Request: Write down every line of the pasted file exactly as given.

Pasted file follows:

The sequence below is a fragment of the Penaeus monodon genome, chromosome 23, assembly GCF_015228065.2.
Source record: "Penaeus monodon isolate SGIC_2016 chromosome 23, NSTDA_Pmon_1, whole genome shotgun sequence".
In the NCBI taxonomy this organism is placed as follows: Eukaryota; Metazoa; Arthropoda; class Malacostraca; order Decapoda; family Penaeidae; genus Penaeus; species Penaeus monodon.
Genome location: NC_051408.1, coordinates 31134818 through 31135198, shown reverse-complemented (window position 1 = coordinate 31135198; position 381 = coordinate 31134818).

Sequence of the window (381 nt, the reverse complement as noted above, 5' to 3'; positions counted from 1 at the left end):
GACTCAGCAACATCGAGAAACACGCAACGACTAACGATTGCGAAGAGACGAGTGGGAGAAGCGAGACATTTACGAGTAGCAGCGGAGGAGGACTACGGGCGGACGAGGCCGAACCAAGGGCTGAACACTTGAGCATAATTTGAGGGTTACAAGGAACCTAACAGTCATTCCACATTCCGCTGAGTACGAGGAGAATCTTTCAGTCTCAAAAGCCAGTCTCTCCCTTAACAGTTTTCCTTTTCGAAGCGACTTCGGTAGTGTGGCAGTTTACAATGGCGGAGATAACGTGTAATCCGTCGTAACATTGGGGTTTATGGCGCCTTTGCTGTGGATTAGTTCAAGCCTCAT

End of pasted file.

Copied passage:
The sequence below is a fragment of the Penaeus monodon genome, chromosome 23, assembly GCF_015228065.2.
Source record: "Penaeus monodon isolate SGIC_2016 chromosome 23, NSTDA_Pmon_1, whole genome shotgun sequence".
In the NCBI taxonomy this organism is placed as follows: Eukaryota; Metazoa; Arthropoda; class Malacostraca; order Decapoda; family Penaeidae; genus Penaeus; species Penaeus monodon.
Genome location: NC_051408.1, coordinates 31134818 through 31135198, shown reverse-complemented (window position 1 = coordinate 31135198; position 381 = coordinate 31134818).

Sequence of the window (381 nt, the reverse complement as noted above, 5' to 3'; positions counted from 1 at the left end):
GACTCAGCAACATCGAGAAACACGCAACGACTAACGATTGCGAAGAGACGAGTGGGAGAAGCGAGACATTTACGAGTAGCAGCGGAGGAGGACTACGGGCGGACGAGGCCGAACCAAGGGCTGAACACTTGAGCATAATTTGAGGGTTACAAGGAACCTAACAGTCATTCCACATTCCGCTGAGTACGAGGAGAATCTTTCAGTCTCAAAAGCCAGTCTCTCCCTTAACAGTTTTCCTTTTCGAAGCGACTTCGGTAGTGTGGCAGTTTACAATGGCGGAGATAACGTGTAATCCGTCGTAACATTGGGGTTTATGGCGCCTTTGCTGTGGATTAGTTCAAGCCTCAT